Posted on August 24, 2016 by JimS
By Lynn Zimmerman
Editor, Teacher Education
Second language acquisition as a body of research looks at various aspects of learning and teaching languages other than one’s native language. Most people probably think of this as foreign language teaching and learning. Because of the complexity of language learning and teaching, this field of research covers a wide range of issues from the order in which learners acquire grammar and vocabulary in the language they are studying to what the most effective teaching methods and strategies are. As learners and teachers alike seek more effective and efficient ways to teach and learn languages, technology use has grown.
Perhaps technology use for language learning began back when people used record players to listen to and repeat what was on a record. In the 21st century, the opportunities for using technology has grown enormously, ranging from podcasts you can download to interactive activities on the Internet where you can practice all aspects of a language. These activities range from short texts to read and answer questions about to full-length courses taught over the web. With mobile technology, learning apps enable the learner to study anywhere, anytime. Each of these types of technology-assisted language learning comes with its own strengths and challenges for the learner and the developer.
In his blogpost, “How could SLA research inform EdTech?,” Scott Thornby suggests that the developer or user needs to ask some questions based on second language research about how an application may fit into the language learning process to determine its effectiveness for learners’ specific needs. He lays out what he calls 10 “observations” from second language research. Then he formulated questions, related to each observation, which ask how technology can enhance language learning. His questions focus on how adaptive the software is to different types of learners and to an individual learner’s history as well as how it addresses the complexity of the language. Thornby also suggests asking how well it gives opportunities for meaningful input and output as well as how well it provides feedback.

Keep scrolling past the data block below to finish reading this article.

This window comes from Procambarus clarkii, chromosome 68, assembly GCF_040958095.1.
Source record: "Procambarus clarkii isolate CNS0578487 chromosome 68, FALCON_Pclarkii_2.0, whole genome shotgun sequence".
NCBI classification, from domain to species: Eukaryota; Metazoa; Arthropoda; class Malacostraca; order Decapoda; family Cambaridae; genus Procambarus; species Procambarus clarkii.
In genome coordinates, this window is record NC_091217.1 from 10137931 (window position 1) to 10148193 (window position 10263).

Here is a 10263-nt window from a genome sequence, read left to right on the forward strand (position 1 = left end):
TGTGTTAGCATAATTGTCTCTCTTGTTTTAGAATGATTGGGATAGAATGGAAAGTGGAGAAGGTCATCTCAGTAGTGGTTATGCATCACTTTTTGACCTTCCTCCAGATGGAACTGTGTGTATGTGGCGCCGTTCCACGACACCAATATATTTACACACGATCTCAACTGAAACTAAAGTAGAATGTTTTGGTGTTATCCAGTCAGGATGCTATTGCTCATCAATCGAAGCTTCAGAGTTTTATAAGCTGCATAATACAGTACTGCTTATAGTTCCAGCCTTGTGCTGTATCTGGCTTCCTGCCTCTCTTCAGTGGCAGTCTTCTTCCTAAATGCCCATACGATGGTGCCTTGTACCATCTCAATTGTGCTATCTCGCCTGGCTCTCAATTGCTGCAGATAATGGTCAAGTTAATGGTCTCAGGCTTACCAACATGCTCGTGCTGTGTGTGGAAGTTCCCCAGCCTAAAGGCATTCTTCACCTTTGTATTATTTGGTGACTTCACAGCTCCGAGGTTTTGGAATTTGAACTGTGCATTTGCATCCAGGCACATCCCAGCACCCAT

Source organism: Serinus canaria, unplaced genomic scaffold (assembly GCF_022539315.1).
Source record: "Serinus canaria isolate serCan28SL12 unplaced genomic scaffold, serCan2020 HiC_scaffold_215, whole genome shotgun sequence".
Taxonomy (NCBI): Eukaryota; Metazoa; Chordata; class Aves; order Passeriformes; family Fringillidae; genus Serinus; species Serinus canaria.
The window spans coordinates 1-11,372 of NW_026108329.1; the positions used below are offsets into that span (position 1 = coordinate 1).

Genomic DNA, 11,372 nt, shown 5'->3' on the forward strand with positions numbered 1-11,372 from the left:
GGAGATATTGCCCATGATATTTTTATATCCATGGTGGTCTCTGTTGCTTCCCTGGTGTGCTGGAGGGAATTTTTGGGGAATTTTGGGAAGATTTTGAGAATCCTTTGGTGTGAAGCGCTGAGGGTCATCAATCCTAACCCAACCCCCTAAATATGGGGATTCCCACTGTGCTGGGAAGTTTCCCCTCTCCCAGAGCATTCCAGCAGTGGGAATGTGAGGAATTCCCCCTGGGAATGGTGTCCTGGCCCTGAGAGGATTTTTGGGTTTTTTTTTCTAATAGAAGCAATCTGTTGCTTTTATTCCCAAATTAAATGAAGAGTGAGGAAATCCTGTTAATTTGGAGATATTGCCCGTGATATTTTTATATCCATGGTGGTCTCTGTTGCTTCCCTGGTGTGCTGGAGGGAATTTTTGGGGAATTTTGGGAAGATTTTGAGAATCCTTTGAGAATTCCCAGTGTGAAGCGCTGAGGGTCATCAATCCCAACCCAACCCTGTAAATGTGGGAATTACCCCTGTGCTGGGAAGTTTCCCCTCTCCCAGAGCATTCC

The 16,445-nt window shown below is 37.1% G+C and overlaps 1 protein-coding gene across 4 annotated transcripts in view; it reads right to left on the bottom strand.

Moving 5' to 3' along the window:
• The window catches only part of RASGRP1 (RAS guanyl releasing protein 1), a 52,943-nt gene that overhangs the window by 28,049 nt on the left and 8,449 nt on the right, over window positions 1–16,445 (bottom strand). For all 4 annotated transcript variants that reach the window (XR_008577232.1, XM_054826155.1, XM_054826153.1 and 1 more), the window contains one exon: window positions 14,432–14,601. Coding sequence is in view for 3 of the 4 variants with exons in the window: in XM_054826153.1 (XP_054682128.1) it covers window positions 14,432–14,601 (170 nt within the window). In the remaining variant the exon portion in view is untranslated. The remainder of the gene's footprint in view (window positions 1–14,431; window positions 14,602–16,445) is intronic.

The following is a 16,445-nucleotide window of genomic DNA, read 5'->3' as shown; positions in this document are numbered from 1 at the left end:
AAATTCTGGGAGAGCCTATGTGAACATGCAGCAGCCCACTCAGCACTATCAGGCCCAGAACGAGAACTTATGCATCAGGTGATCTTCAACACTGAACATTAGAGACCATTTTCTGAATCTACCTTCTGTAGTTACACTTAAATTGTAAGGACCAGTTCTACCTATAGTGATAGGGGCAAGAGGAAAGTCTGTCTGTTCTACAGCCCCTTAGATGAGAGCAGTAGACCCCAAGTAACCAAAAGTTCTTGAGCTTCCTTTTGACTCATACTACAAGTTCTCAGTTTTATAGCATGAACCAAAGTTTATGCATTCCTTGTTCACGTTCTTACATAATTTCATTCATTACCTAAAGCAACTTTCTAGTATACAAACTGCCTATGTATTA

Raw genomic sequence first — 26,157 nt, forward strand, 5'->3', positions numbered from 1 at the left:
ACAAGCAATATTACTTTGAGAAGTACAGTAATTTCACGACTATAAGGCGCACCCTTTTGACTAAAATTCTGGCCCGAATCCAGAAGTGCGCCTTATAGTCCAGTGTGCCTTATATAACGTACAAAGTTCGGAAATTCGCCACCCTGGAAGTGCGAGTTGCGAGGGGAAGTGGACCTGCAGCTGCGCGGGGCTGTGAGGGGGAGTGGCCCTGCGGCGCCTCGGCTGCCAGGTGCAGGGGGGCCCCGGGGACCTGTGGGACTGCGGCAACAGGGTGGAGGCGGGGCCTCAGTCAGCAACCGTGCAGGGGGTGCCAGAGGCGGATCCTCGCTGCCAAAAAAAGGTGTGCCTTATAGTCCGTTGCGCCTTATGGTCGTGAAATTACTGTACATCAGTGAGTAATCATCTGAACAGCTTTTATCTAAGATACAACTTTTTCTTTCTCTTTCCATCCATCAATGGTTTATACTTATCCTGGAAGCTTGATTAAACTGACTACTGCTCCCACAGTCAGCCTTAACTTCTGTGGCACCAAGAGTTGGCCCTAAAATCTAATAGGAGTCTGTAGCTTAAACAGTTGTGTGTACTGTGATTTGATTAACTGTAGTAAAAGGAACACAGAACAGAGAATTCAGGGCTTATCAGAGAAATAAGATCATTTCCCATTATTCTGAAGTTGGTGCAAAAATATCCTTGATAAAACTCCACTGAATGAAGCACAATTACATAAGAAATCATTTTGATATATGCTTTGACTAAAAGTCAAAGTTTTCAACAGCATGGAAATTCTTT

However, in the long run, I think the most important question he poses is “Is the software sufficiently engaging/motivating to increase the likelihood of sustained and repeated use?” After all, no matter how good it is from a pedagogical standpoint, if the software doesn’t engage the learners, it will gather dust on the virtual “shelf” as surely as those records from days past have gathered dust on people’s bookshelves.